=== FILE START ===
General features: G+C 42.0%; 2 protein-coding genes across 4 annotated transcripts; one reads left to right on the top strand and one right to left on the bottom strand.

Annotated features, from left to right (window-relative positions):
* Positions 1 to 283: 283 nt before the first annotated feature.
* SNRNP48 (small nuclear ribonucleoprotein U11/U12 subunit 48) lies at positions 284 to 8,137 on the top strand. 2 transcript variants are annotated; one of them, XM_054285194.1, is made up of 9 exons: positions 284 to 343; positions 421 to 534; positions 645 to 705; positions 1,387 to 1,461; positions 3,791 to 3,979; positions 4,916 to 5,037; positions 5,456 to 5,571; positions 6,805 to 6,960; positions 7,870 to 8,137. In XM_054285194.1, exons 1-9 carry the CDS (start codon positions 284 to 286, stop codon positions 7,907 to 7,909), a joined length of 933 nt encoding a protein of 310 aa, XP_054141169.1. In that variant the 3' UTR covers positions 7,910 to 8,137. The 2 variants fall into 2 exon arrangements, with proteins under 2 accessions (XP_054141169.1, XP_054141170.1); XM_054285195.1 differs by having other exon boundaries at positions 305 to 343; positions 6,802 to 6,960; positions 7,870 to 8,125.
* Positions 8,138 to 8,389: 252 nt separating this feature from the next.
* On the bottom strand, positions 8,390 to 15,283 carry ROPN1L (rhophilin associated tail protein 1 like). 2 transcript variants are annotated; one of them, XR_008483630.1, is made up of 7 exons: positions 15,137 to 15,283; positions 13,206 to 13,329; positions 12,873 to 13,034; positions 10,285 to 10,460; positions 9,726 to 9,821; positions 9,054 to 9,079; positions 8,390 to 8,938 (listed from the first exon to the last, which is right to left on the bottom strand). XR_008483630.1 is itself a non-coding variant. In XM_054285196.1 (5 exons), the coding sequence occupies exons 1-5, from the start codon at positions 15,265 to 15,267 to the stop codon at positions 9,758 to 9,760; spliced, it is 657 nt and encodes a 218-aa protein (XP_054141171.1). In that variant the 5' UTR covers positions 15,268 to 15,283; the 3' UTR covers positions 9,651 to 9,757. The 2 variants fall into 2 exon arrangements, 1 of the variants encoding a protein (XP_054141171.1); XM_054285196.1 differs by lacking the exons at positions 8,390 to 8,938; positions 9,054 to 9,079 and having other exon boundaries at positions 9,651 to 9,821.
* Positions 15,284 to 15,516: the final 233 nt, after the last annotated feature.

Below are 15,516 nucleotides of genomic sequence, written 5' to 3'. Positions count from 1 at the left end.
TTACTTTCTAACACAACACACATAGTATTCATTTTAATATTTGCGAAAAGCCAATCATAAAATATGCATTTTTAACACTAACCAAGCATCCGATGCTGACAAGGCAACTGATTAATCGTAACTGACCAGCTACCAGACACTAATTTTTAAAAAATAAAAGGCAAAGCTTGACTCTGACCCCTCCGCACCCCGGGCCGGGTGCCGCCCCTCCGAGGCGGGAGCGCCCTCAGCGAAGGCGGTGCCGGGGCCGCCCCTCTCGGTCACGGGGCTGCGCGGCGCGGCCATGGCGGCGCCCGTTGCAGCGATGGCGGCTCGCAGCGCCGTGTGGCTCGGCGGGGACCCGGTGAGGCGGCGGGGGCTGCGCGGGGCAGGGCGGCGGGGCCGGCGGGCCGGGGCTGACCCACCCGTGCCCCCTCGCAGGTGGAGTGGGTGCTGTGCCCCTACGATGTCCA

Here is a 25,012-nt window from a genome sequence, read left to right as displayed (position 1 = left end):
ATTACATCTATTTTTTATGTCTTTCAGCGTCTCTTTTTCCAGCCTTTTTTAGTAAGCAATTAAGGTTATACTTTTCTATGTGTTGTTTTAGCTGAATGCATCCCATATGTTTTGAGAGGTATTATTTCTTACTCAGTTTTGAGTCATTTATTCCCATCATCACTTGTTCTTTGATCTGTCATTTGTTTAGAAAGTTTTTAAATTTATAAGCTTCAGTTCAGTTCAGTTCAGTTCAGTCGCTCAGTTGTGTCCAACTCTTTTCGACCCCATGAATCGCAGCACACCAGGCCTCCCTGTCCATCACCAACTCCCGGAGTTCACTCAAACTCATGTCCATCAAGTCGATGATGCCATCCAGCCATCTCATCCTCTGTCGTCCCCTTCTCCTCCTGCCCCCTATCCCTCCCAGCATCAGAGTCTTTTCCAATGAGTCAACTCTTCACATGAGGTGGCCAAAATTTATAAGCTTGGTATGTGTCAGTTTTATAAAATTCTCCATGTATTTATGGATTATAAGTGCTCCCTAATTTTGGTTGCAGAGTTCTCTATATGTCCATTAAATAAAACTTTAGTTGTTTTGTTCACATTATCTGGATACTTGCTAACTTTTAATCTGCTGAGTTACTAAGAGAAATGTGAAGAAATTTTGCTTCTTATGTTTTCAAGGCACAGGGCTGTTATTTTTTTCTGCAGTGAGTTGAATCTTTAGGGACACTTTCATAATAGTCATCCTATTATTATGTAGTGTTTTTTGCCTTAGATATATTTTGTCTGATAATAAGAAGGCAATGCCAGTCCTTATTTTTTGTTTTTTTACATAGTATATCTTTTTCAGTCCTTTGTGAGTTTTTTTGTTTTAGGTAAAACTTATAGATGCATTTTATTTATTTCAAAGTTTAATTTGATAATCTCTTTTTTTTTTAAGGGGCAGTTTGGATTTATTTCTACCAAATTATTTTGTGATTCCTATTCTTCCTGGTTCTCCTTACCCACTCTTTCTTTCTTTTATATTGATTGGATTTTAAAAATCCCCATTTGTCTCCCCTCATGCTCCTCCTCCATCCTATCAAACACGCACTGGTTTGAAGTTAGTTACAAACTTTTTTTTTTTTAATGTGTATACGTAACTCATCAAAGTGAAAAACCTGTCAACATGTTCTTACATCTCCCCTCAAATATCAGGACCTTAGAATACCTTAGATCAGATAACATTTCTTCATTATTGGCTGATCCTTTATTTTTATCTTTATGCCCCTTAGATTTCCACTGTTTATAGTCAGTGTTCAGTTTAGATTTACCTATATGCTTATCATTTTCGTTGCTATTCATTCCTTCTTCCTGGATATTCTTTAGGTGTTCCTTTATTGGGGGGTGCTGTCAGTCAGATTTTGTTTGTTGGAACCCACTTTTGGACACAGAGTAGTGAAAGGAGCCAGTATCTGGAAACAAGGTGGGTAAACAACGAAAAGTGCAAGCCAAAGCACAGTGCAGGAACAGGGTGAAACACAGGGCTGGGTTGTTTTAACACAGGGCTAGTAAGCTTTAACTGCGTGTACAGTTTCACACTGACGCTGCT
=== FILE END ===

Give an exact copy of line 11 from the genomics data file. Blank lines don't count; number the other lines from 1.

ATTACATCTATTTTTTATGTCTTTCAGCGTCTCTTTTTCCAGCCTTTTTTAGTAAGCAATTAAGGTTATACTTTTCTATGTGTTGTTTTAGCTGAATGCATCCCATATGTTTTGAGAGGTATTATTTCTTACTCAGTTTTGAGTCATTTATTCCCATCATCACTTGTTCTTTGATCTGTCATTTGTTTAGAAAGTTTTTAAATTTATAAGCTTCAGTTCAGTTCAGTTCAGTTCAGTCGCTCAGTTGTGTCCAACTCTTTTCGACCCCATGAATCGCAGCACACCAGGCCTCCCTGTCCATCACCAACTCCCGGAGTTCACTCAAACTCATGTCCATCAAGTCGATGATGCCATCCAGCCATCTCATCCTCTGTCGTCCCCTTCTCCTCCTGCCCCCTATCCCTCCCAGCATCAGAGTCTTTTCCAATGAGTCAACTCTTCACATGAGGTGGCCAAAATTTATAAGCTTGGTATGTGTCAGTTTTATAAAATTCTCCATGTATTTATGGATTATAAGTGCTCCCTAATTTTGGTTGCAGAGTTCTCTATATGTCCATTAAATAAAACTTTAGTTGTTTTGTTCACATTATCTGGATACTTGCTAACTTTTAATCTGCTGAGTTACTAAGAGAAATGTGAAGAAATTTTGCTTCTTATGTTTTCAAGGCACAGGGCTGTTATTTTTTTCTGCAGTGAGTTGAATCTTTAGGGACACTTTCATAATAGTCATCCTATTATTATGTAGTGTTTTTTGCCTTAGATATATTTTGTCTGATAATAAGAAGGCAATGCCAGTCCTTATTTTTTGTTTTTTTACATAGTATATCTTTTTCAGTCCTTTGTGAGTTTTTTTGTTTTAGGTAAAACTTATAGATGCATTTTATTTATTTCAAAGTTTAATTTGATAATCTCTTTTTTTTTTAAGGGGCAGTTTGGATTTATTTCTACCAAATTATTTTGTGATTCCTATTCTTCCTGGTTCTCCTTACCCACTCTTTCTTTCTTTTATATTGATTGGATTTTAAAAATCCCCATTTGTCTCCCCTCATGCTCCTCCTCCATCCTATCAAACACGCACTGGTTTGAAGTTAGTTACAAACTTTTTTTTTTTTAATGTGTATACGTAACTCATCAAAGTGAAAAACCTGTCAACATGTTCTTACATCTCCCCTCAAATATCAGGACCTTAGAATACCTTAGATCAGATAACATTTCTTCATTATTGGCTGATCCTTTATTTTTATCTTTATGCCCCTTAGATTTCCACTGTTTATAGTCAGTGTTCAGTTTAGATTTACCTATATGCTTATCATTTTCGTTGCTATTCATTCCTTCTTCCTGGATATTCTTTAGGTGTTCCTTTATTGGGGGGTGCTGTCAGTCAGATTTTGTTTGTTGGAACCCACTTTTGGACACAGAGTAGTGAAAGGAGCCAGTATCTGGAAACAAGGTGGGTAAACAACGAAAAGTGCAAGCCAAAGCACAGTGCAGGAACAGGGTGAAACACAGGGCTGGGTTGTTTTAACACAGGGCTAGTAAGCTTTAACTGCGTGTACAGTTTCACACTGACGCTGCT